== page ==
Narash made an impatient gesture. Perhaps it meant he saw no point in arguing with a man he thought a fool. Aloud he said, “Sir Druin, now that we’ve each had our say, just a moment and we may have at it.” He reached around behind his back and produced a steel helmet. After placing this on his head he let the crimson cape drop. General Narash was dressed from head to foot in heavy steel plate armor.
Catcalls and howls of dismayed protest sprang from the crowd and Breen found himself shouting with them. Even if his cousin was a monster, that still was no excuse for cheating in a duel.
“You don’t object?” Narash called to Druin.
“Of course not,” the other replied, a hint of sardonic contempt in his voice. “Under the terms of our agreement you’re well within your rights.”
The first trumpet sounded. The duelists raised their weapons. Absolute silence now held sway. All stared wide-eyed, their hearts beating rapidly. Breen couldn’t help silently praying for his cousin. It was so unfair and he was being so brave and...
The second trumpet blared, and the quarrels flew. General Narash’s bolt passed over Druin’s head to smash harmlessly against the city wall. At first Breen couldn’t see what had happened to Druin’s shot, then he gazed more closely at the General’s helmet. The feathered end of a quarrel projected out between the bars of the helmet’s grill. Narash had dropped his crossbow, and his arms were flapping erratically like the wings of a decapitated chicken. Red was seeping out of the grillwork and down the armor. A few moments more and all movement ceased.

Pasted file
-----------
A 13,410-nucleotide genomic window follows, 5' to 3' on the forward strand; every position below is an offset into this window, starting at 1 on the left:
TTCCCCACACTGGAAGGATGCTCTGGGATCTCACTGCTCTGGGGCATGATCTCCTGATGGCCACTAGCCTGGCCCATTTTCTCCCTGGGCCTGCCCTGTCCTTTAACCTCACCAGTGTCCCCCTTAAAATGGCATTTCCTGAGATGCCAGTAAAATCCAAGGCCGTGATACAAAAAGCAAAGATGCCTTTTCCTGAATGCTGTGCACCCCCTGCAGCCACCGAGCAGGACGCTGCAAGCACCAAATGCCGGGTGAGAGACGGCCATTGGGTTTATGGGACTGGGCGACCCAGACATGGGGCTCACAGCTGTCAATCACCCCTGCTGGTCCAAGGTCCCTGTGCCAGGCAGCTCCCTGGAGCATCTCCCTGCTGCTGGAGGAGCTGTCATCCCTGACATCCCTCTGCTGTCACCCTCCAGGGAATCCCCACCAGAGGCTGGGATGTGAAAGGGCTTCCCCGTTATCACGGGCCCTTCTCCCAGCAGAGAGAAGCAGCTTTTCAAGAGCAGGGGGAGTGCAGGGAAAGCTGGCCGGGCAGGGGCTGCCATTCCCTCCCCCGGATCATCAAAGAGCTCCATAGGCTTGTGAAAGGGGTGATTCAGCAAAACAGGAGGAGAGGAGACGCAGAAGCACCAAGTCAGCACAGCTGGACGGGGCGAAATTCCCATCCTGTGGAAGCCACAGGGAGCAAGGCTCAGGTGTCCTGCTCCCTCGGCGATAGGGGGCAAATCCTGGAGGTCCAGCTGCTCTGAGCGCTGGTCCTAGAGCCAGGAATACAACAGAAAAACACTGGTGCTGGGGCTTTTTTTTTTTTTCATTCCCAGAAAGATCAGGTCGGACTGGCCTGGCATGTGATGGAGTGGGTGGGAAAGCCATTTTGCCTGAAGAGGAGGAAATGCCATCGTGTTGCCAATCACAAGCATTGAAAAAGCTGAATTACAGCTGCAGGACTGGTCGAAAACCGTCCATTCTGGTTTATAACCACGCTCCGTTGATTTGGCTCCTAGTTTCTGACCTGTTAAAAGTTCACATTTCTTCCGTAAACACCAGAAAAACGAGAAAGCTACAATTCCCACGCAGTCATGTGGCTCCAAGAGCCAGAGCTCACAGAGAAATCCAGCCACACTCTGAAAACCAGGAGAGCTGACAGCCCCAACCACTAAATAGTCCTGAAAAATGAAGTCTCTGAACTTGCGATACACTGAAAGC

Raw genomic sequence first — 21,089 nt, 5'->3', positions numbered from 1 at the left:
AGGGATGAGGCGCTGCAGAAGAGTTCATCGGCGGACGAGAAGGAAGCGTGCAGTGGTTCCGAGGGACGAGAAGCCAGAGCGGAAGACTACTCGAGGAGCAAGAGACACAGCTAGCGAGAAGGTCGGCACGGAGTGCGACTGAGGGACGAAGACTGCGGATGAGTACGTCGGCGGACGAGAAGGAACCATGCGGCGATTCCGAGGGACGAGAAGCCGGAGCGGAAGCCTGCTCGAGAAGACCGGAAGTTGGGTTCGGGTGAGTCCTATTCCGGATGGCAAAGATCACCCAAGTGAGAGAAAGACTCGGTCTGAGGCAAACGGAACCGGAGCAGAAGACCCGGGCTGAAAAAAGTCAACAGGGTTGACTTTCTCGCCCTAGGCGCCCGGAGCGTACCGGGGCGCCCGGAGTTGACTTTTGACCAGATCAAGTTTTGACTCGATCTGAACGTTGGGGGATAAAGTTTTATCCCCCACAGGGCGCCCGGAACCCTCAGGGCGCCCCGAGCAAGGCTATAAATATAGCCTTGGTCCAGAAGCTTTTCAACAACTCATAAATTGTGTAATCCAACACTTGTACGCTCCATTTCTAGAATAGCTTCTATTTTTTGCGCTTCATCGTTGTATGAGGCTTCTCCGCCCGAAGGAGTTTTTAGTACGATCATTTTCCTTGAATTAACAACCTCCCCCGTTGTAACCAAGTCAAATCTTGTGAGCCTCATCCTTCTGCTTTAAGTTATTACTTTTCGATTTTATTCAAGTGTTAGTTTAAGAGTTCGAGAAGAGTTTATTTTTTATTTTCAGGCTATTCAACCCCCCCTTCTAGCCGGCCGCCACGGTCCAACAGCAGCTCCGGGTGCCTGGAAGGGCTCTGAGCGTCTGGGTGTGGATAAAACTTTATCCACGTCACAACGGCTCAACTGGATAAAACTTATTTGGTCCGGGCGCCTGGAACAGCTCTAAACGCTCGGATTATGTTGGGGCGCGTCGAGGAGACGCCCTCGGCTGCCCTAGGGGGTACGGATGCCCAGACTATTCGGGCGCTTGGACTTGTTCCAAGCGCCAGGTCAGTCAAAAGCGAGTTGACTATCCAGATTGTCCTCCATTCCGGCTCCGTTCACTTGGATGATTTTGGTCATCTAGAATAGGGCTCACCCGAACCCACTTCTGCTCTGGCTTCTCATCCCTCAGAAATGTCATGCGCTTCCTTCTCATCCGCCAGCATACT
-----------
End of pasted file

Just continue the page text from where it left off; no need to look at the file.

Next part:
Howls of dismay sprang from the Thesian camp and screams of joy from the city dwellers, but only for a moment. Raising his hand Druin stilled them all.
With every eye watching in puzzlement he held up his crossbow in one hand, inserted a lever mechanism and cocked it, no small feat of strength. After inserting a fresh quarrel, he shouted, “Sir Tarrot, are you there?”
A portly man in mud-smatter red velvet tunic and gray pants called back, “I am and what of it? Our duel, Sir Druin, is not till the end of the month.”